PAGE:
Last week, we celebrated the anniversary of one of the greatest miracles of modern times, the rebirth of the State of Israel. First and foremost, we give thanks to Hashem. But we also need to remember and show our gratitude to the soldiers of the Israel Defense Forces for defending the Jewish people and the Land of Israel. Rav Shlomo Zalman Auerbach zt”l said that when he feels the need to pray at the graves of the tzadikim, he goes to Mt. Herzl, where the soldiers of the IDF who fell al kiddush Hashem – for the sanctification of G-d’s name – are buried.

In the days leading up to Yom HaZikaron – Israel’s Memorial Day – for the fallen soldiers, I had the privilege of visiting Mount Herzl with General Aviv Kochavi, the former Chief of Staff of the IDF and Lemaan Hanoflim – For the Fallen, an organization devoted to honoring the memory of Israeli soldiers who paid the supreme sacrifice.

In 1949, Israel honored the wishes of Theodor Herzl by reburying his remains on a mountain in Jerusalem that was renamed for him. During the War of Independence, Prime Minister and Defense Minister David Ben-Gurion decided that fallen soldiers should be buried as close as possible to where they fell. Israel lost 6,000 people during that war, almost one percent of the total population. Ben-Gurion felt that having so many people buried in one place would demoralize the public. But a place was needed to bury soldiers who fell in the Jerusalem area. With the Mount of Olives in Jordanian hands and Mount Scopus inaccessible, Mount Herzl was the only available location. It has since become the main military cemetery in Israel.

In the United States, Memorial Day is marked by barbecues and going to the beach. In Israel, Memorial Day is observed immediately before Independence Day. It is a somber occasion marked by everyone standing at attention as a siren sounds in memory of the fallen and by visits to military cemeteries like Mount Herzl.

Visitors to Mount Herzl, usually go to the graves of Zionist visionaries like Herzl and Ze’ev Jabotinsky, or prominent Israeli leaders like Prime Ministers Levi Eshkol, Golda Meir, Yitzhak Shamir, Yitzhak Rabin, and Shimon Peres. But during our visit, General Kochavi emphasized that there are more than 3,400 people buried on Mount Herzl, with 3,400 stories. For every one of the fallen, there are 1,000 Jews living in Israel today because of their sacrifice. Our mission was to honor their memory and tell the stories of as many of the fallen as possible.

Elisha Ben David is the youngest person buried on Mount Herzl. A 12-year-old elementary school student, he excelled in math and Hebrew language, and was a member of the Hashomer Hatzair youth movement. Realizing what was at stake, he became a courier for the Haganah, delivering messages between various defensive posts in Jerusalem. He was killed by an enemy shell, only days after Israel proclaimed its independence, while carrying an important message.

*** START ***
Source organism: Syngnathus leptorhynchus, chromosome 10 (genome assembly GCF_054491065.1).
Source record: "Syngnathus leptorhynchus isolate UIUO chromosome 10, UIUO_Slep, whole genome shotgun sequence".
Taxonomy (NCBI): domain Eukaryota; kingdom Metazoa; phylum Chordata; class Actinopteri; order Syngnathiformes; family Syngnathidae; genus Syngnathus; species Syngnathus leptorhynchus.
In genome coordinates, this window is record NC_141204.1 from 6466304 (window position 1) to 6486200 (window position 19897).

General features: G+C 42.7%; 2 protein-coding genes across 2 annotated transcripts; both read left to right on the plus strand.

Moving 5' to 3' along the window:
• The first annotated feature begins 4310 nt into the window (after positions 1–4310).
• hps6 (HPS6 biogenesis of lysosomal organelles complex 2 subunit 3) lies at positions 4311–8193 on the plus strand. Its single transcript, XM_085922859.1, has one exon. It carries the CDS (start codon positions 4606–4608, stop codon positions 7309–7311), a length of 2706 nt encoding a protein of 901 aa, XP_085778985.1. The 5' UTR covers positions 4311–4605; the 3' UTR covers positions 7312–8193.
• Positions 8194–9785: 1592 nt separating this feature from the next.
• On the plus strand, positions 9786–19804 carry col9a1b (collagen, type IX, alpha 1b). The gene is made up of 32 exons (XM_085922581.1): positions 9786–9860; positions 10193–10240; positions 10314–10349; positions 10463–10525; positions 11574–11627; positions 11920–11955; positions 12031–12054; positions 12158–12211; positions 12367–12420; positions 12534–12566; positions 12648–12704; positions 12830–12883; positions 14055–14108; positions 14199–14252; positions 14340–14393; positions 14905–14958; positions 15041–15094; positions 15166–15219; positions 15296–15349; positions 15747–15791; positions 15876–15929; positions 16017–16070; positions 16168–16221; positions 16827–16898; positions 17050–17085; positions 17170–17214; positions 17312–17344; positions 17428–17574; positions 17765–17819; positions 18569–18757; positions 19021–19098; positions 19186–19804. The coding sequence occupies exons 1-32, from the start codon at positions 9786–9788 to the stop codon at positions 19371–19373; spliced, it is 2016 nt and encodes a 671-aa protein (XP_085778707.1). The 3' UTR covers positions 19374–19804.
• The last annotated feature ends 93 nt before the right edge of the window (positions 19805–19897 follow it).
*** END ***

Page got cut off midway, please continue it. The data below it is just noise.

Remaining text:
Two cousins, both named Yehuda Mizrachi after the same grandfather, were members of the Jerusalem Brigade. On March 4, 1948, their platoon was sent to ambush an Arab transport on the road between Jerusalem and Ramallah. The platoon was surrounded by an Arab mob, and most of its members, including both cousins were killed. A grieving father wrote a letter to Prime Minister David Ben-Gurion saying that Ben-Gurion had given the order for the platoon to be sent out and was thus responsible for the deaths of his son and nephew. He realized that Ben-Gurion had given the order to protect the fledgling Jewish state and blessed Ben-Gurion for giving the order. Ben-Gurion replied, “Happy is the nation which has such courageous parents.”

Moshe Perlstein was a graduate of Yeshiva University and served in the American Army during World War II. He and many members of the Hashomer Hadati (the predecessor of Bnei Akiva) youth movement, including my mother, prepared for aliyah at a hachsharah (training farm) in New Jersey. He made aliyah in 1947, living first at Kibbutz Ein HaNetziv and later in Jerusalem, where he studied at the Hebrew University.

On January 16, 1948, Moshe Perlstein was part of a relief of 35 that set out to bring supplies to the besieged settlement of Gush Etzion, south of Jerusalem. Because the road from Jerusalem was blockaded, the group went out on foot at night. When daylight broke, the relief party was still an hour away from Gush Etzion. They were spotted by Arab villagers. A battle between heavily armed Arab villagers from the village of Surif and militiamen from a nearby training base ensued. All 35 were wiped out and their bodies were mutilated beyond recognition.